These are definitely exciting times in Nollywood, you can feel the rush that comes with news of big payers entering the industry. With these new players come bigger financial backing which means we can spend more time developing our stories to a world class level. In the short run we will enjoy the interest of the world on Nollywood and leverage on that to start conversations on an international scale that will bring permanent infrastructural growth to Nollywood.

What has been your favorite story to tell and why? 

All my stories are like my children, each one is unique in its own way. I pour a lot of love and energy into each one from “Therapy” to “SGIT” to “Fractured” to “TSMW”, It’s difficult to choose. Like my Mom says, “a mother has no favourites” lol.

How would you describe the growth the Nigerian movie industry has experienced in recent years?

The Nigerian film industry had been growing steadily, within the continent, at its own pace despite civil unrests and other socio economic factors; it almost appeared bullet proof thanks to the resilience of our pioneers. The new interest the industry gathered in the last 5 years has spiked our visibility and viability for collaboration with our counterparts in Hollywood and I sincerely hope these opportunities will spread to every aspect of the industry.

What kind of director would you describe yourself as and why do you choose this method? 

I am the sort of director who understands the power of TRUST. I think it’s very crucial to show your talent or actor that they can trust you with their entire emotional spectrum. From happiness to sadness, courage to fear, love to hate, excitement to indifference, anger to pleasure, the entire range is in my hands to channel as you see fit.

It’s a very vulnerable position to be in as a performer so it’s very important that they feel safe with me. Same goes for the crew, they draw strength, courage and “ginger” just from looking at me so even when I am exhausted, I stay gallant for my crew and remain in high spirits.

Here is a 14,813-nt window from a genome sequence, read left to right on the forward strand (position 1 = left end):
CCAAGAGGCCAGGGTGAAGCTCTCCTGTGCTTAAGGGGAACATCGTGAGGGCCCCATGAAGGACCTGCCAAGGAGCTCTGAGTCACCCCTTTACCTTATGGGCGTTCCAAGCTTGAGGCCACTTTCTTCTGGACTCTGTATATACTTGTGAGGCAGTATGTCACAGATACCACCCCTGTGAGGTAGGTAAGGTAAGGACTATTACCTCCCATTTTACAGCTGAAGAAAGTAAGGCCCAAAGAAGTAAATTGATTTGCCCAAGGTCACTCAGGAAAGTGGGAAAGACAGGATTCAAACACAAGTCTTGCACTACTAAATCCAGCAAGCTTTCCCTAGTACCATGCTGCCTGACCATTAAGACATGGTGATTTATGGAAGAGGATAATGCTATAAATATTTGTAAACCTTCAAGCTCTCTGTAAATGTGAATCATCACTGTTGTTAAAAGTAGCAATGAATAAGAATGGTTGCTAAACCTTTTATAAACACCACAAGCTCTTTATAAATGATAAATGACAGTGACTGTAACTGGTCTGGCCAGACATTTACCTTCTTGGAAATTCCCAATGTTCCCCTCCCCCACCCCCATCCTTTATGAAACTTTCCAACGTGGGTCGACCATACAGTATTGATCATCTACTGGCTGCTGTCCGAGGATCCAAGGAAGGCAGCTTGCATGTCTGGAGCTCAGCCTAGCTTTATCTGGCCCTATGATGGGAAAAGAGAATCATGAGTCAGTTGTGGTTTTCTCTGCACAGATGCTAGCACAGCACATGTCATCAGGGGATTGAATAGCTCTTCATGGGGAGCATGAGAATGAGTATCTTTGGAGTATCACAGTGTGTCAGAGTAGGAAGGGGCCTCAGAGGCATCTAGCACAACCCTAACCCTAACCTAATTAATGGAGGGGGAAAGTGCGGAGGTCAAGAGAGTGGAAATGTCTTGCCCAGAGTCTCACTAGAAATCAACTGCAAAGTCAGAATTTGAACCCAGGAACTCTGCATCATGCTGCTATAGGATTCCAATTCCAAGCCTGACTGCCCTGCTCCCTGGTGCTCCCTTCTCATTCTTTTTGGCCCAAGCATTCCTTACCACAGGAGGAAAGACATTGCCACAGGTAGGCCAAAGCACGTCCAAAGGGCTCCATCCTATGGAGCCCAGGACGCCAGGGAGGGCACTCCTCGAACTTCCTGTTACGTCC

Looking at your previous works, we can’t wait to see what’s coming. Let us in on what’s next for Bunmi Ajakaiye?

Presently, the web series I wrote for House 21 TV starring Falz and Toke Makinwa is available to watch on youtube. Also, my own feel good romantic comedy “Who Lived at Number 6” starring Osas Ighodaro, Ozzy Agu, Abimbola Craig, Seun Ajayi and Osereme Inegbenebor also premiered on the 28th of December on Youtube!

I am so excited for everyone to watch and enjoy that so please give it your time and love.

And of course, I would be remiss if I didn’t tease the remake of one of the most iconic movies ever to come out of Nollywood which I directed earlier this year for Play Network Studios. It’s not been announced yet but I am sure the audience is in for an exciting ride when the movie drops.

Photo Credit: @@ryanonifoto_

Makeup: @kiks_

Lee Ada'Eze is a seamless raconteur who tells stories through different media from ghost, screen, content and copywriting to acting and creative directing. She creates insightful content for diverse readers as a Content Associate on BellaNaija's Editorial team. Lee is also a skilled digital marketer for major brands in various business sectors. When she's not working, she's probably in her head, becoming more self-aware, listening to good music, watching a movie or having a fulfilling time out. Unpredictable and reserved; a beautiful blend of multiple personalities. You can reach Lee directly on: Instagram/Twitter - @leeadaeze & [email protected]